By its nature, do-it-yourself sewing is environmentally friendly. In Sewing Green, Betz White takes stitching to an even higher level of sustainability, presenting 25 projects made from "repurposed" thrift-store and back-of-the-closet finds and organic fabrics. White’s whimsical yet practical designs include an apron constructed from men’s dress shirts (and a wallet from the shirts’ cuffs!), a soft blanket pieced from secondhand cashmere sweaters, and even a tote bag refashioned from used Tyvek envelopes. Along the way, White dispenses tips on everything from how to deconstruct old garments for reuse in new creations to how to wrap gifts with resusable fabric scraps instead of paper. Inspiring profiles about well-known le...© 2013 Betz White / Abrams · Reproduced with permission.
Cut a circle out of the Steam-a-Seam (mine is 7" diameter). Peel off paper from one side and fuse to the solid wool felt, following product directions. ***(1/3/07
Cut the solid felt out around the edge of the Steam-a-Seam. Remove remaining paper.
Place fusible side face down onto wrong side of sweater felt. Fuse and trim out circle. Be sure your work is totally fused around the edges so it doesn't de-laminate once your start bending it around. I like to cover it with a damp press cloth and go back at it with a lot of steam.
Make a sundial...no, wait, just kidding. Place your felt balls around the perimeter to get a feel for how many you'll need. I used 14. There's is probably some kind of "pie-R-squared" formula to calculate # of balls based on circumference, but that's just not my style...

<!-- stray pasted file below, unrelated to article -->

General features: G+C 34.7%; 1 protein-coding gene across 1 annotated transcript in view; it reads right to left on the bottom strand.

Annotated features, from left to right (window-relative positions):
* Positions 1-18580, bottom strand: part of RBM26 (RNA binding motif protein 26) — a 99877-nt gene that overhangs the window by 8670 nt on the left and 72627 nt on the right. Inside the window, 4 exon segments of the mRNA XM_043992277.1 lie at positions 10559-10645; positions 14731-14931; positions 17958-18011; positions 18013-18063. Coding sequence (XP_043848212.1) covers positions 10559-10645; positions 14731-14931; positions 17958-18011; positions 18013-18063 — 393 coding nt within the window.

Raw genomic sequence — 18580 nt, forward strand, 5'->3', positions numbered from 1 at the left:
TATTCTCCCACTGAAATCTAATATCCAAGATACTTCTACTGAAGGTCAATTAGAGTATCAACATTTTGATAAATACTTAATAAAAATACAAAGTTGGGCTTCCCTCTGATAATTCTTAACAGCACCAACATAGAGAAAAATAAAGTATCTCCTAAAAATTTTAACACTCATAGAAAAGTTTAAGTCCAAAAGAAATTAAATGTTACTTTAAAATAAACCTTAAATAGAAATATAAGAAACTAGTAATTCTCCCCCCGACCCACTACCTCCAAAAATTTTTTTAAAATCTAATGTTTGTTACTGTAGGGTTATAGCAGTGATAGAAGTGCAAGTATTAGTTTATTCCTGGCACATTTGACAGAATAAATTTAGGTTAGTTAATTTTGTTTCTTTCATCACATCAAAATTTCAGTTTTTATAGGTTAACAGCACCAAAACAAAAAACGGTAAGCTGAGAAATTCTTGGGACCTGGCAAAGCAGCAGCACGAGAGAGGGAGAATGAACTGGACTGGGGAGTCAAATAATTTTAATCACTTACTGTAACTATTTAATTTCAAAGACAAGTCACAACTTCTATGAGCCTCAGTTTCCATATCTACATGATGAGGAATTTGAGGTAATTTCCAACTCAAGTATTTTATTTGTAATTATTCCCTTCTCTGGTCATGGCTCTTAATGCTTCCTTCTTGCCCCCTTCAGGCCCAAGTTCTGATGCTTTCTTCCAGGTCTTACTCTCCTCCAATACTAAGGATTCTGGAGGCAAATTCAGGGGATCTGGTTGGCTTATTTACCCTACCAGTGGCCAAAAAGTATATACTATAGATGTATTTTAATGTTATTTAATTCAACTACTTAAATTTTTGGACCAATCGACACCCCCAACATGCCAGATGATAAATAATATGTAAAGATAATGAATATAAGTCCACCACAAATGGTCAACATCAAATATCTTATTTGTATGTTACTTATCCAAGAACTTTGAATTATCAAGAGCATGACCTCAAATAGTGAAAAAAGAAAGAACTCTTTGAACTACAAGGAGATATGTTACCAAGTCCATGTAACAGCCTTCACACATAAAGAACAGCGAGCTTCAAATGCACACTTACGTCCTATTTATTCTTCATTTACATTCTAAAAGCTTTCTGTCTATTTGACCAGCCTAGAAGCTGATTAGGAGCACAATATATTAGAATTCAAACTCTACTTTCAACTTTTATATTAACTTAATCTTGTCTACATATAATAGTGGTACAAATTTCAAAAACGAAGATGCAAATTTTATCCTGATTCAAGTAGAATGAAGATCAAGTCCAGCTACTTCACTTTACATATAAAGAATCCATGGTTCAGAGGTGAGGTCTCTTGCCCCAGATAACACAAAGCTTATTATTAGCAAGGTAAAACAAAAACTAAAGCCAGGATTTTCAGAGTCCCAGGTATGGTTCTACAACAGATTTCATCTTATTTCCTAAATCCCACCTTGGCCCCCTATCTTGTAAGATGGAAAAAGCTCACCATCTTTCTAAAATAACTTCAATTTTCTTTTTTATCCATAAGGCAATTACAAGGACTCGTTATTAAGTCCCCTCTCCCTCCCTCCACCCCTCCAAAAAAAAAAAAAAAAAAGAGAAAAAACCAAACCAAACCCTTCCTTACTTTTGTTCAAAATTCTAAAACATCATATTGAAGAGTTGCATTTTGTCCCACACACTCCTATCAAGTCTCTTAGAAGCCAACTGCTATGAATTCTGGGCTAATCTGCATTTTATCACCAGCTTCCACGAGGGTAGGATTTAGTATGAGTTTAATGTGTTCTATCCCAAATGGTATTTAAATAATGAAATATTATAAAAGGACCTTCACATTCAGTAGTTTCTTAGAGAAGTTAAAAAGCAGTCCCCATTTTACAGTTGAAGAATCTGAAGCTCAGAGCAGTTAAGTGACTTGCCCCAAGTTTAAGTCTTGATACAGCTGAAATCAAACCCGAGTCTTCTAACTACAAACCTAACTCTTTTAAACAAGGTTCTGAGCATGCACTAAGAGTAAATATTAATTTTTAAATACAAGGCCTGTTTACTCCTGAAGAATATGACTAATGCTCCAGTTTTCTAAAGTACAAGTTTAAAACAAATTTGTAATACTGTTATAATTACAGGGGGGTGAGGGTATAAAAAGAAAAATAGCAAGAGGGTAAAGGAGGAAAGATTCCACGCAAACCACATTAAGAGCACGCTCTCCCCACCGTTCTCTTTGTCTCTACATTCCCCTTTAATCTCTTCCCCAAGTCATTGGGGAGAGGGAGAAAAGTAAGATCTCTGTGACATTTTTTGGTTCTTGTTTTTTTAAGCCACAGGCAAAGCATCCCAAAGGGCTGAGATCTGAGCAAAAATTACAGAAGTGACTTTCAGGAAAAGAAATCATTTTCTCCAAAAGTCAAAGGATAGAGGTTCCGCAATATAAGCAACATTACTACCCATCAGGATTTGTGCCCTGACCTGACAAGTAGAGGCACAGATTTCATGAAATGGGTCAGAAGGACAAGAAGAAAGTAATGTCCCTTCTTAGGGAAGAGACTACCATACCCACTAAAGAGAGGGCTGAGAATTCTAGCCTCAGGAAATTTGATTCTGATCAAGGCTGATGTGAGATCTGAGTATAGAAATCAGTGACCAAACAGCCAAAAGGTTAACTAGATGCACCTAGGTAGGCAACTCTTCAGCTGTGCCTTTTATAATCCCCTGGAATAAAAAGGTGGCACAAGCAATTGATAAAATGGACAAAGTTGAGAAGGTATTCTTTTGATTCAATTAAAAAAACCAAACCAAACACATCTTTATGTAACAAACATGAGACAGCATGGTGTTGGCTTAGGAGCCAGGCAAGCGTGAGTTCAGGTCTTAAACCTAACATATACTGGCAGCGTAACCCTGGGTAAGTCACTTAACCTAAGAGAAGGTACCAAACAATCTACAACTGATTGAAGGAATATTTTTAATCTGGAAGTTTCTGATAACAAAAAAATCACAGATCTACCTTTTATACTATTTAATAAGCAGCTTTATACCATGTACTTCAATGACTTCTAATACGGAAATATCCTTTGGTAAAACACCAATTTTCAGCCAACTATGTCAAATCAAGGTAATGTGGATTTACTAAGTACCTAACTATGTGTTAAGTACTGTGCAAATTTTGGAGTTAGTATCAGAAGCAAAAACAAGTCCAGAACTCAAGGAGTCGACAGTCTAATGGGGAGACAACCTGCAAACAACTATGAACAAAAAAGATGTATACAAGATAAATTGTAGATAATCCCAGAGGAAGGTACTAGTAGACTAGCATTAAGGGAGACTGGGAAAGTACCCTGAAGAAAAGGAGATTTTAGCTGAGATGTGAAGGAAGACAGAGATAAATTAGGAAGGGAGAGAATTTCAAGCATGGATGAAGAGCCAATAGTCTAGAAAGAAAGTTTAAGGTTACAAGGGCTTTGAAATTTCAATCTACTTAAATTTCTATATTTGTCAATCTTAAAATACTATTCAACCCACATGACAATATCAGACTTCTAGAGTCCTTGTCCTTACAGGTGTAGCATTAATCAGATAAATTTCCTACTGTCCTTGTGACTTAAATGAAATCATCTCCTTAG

Thread a needle with yarn, double stranded for strength. Start to sew through the felt circle, through the ball, then back through the felt again. I started about 1/4" from the top edge of the felt and went through the center of each ball so that the tops of the balls would peek out a little.
Keep going making sure that the felt wraps about half way around each ball. Keep adding balls, alternating sides of the felt circle.
Stop and check about halfway around the circle, making sure you have used half the balls from your "sundial" estimate. Scientific, I know...
Keep going around until you're back at the beginning. When you're happy with the look, knot the yarn in an inconspicuous place. This one took me 2 tries to get it to space out right, but it went pretty fast regardless. Felt is pretty forgiving as long as you don't expect it to be perfectly uniform!
I think these would look really fun with various size felt balls or beads as well. Do me a favor and send me your photos if you make some cutie pies of your own!